On several occasions during Beyond 2010, Chris Moore, CIO of Edmonton, mentioned the existence of an alliance, or coalition, of open cities – the G4. If you search on Google with keywords 'G4 Canada', you come across a television network dedicated to the world of interactive entertainment, rechargeable batteries, the Canadian Payments Association, and just about anything, EXCEPT information on open cities.
If you visit each city's websites of this G4 coalition, you will not find any mention of 'open city' on home pages.
There are over 5,000 municipalities in Canada. A small number of municipalities embraces one of the most important trends in public management - Government 2.0. These oases of open governance are talking to each other, they cooperate and they help each other. BUT ALMOST NO ONE IS AWARE OF THIS!
I think it's so extraordinary that it deserves to be shouted from rooftops. Can you imagine the importance of these pioneering cities? They represent the future. They show that it is possible to trust and respect citizens. They open a new window of democracy.
Information about G4, I would like to see it posted everywhere. It would be nice to have a nice big interactive button on home pages of each city, proudly stating 'Member of the Alliance of Open Cities', where one could find profiles of cities, a list of current and upcoming projects, etc.
I would like to see colorful banners hanging from lampposts in these municipalities, proclaiming loudly 'open city government 2.0'.
I would like these incredible initiatives to be highly visible in real life (not only in the virtual world).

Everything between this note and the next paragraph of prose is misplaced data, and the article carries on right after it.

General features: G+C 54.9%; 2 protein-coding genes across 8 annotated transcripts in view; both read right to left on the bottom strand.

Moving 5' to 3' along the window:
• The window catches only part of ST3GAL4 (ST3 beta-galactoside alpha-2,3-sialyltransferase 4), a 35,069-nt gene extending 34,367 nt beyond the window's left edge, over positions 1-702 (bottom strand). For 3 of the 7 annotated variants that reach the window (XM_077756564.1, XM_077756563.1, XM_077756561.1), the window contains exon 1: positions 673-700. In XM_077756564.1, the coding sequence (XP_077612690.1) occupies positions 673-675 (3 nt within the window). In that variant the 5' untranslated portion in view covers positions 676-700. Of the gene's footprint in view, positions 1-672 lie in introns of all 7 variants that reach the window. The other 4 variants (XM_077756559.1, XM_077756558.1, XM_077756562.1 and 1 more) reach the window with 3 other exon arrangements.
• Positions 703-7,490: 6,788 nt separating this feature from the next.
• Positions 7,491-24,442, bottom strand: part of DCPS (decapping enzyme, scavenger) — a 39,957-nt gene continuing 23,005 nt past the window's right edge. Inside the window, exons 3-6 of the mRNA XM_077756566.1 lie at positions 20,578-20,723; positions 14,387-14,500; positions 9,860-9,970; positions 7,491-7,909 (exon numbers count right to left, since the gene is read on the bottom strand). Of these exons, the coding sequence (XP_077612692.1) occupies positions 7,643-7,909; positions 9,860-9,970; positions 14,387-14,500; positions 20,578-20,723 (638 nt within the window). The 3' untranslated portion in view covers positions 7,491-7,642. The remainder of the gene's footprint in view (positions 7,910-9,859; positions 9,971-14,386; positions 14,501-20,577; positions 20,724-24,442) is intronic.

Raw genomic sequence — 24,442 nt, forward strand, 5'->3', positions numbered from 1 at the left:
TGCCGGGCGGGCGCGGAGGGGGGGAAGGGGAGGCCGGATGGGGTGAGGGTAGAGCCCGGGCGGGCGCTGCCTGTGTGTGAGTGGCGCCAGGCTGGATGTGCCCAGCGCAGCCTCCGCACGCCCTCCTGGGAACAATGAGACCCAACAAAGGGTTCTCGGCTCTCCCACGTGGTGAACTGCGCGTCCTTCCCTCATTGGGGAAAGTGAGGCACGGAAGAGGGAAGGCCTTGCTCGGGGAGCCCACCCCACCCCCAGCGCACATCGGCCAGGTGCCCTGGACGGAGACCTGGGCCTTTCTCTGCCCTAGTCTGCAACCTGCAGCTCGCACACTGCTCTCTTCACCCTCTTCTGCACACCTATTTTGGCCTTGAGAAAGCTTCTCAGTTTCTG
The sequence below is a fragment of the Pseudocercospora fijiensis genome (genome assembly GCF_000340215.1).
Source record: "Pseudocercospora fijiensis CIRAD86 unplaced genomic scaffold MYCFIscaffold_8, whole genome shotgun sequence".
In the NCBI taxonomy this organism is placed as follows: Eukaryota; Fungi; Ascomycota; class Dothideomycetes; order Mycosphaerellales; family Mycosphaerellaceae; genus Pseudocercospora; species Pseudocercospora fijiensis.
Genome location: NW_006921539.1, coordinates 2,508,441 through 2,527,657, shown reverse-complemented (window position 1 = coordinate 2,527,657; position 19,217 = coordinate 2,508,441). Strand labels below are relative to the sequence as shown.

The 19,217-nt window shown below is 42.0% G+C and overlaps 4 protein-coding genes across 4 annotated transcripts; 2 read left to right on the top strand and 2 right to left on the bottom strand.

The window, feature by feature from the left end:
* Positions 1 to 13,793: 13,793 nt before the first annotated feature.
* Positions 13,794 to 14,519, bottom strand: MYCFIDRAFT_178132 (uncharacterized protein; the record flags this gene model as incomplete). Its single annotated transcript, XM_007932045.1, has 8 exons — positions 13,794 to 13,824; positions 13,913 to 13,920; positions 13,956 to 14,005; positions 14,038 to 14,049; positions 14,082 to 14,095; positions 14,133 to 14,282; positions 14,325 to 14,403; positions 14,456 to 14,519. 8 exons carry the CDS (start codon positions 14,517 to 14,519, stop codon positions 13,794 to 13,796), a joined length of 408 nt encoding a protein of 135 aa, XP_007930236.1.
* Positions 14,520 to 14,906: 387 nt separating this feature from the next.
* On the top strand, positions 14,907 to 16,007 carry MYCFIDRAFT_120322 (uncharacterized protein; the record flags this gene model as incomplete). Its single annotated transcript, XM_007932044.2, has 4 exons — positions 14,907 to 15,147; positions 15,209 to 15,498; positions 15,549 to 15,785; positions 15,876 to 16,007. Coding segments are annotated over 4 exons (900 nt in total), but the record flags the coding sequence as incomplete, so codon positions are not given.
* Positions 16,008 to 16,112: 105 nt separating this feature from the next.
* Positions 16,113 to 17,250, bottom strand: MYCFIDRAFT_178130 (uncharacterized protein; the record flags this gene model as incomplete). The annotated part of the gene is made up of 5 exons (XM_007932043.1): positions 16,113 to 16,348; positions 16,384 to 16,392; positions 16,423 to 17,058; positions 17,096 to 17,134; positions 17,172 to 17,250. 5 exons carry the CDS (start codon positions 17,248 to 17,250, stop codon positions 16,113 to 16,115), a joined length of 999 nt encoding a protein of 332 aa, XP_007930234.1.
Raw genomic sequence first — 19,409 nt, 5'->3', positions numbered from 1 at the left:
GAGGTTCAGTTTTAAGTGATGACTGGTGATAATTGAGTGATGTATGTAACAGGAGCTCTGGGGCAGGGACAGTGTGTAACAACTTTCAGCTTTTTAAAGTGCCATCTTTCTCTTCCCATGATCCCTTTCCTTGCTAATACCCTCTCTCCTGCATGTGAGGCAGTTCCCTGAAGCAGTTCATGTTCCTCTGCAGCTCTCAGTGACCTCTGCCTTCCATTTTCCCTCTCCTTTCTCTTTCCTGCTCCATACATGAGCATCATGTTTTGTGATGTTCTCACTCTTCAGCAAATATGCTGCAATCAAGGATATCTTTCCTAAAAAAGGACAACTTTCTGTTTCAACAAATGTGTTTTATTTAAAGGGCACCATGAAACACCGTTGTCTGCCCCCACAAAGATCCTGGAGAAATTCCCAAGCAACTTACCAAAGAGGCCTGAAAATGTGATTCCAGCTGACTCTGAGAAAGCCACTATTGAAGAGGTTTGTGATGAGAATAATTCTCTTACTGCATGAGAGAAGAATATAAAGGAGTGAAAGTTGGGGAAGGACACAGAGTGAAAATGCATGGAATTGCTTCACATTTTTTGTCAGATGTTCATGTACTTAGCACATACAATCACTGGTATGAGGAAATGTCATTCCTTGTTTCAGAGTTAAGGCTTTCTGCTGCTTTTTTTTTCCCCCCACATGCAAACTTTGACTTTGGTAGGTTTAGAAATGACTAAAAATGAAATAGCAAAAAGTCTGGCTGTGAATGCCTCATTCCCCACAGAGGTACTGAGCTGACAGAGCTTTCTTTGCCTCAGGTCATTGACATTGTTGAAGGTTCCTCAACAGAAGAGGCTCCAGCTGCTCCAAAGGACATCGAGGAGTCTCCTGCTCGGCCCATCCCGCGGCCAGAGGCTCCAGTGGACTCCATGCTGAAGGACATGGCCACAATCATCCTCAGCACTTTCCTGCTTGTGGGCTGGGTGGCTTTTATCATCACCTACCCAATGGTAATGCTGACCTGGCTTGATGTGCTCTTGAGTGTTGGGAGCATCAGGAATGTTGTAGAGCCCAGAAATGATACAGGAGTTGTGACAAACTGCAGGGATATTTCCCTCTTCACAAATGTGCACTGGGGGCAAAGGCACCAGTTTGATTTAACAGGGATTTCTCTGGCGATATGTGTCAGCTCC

I would like the symbol of an alliance of open cities to become a symbol of pride, solidarity and quality across the country. The mere sight of this symbol would encourage other municipalities to join the government 2.0 movement.
I would like awards to be presented annually to the best open municipalities, and citizens to be publicly recognized for their civic participation. People would proudly wear their long gowns and evening wear to celebrate collaboration between citizens and municipal government.
I would like to see traveling exhibits across Canada (in malls, libraries, public places and community spaces), and panels describing the initiatives of the first open cities. Information about history of the alliance of open cities, and explanations about government 2.0.
G4 info does not really seem to exist yet. There is information about open city projects here and there. But a comprehensive portfolio on G4, it remains to be created.
A coalition in good and due form, it seems that this also remains to be defined.
A G4 spokesperson? I do not think a spokesperson has been named yet.
A preliminary analysis of content available on the Web about Shari Wallace, Chris Moore, Dave Wallace, Guy Michaud (government 2.0 managers in Vancouver, Edmonton, Toronto and Ottaw), reveals that the most complete and comprehensive information is about Chris Moore. We can even find information about Chris Moore as being an iconoclast. I was pleased to discover this: "Chris Moore is not your typical CIO - he has no desk in his office, he avoids PowerPoint as much as possible, and he’s always a step ahead of everybody."
Here’s an excellent presentation by Chris Moore about open data (video).
This is the type of information we should hear about these courageous people who have undertaken to implement a Government 2.0 in municipal government. These people think and do things differently. It is possible to do so, in a country like Canada. It is even being done. Some people manage to successfully implement governance 2.0. If we value and encourage these people, they will become role models of excellence, and they will inspire others to do likewise.
From now on, I would like the alliance of open cities, apparently known as the G4 (possibly G5, because the City of Montreal has apparently stepped in recently), to be so well promoted, it would shine and become visible from space.
Time has come to broaden the horizon of these pioneering cities, and to communicate and encourage a national dialogue with other Canadian municipalities, provinces and the federal government.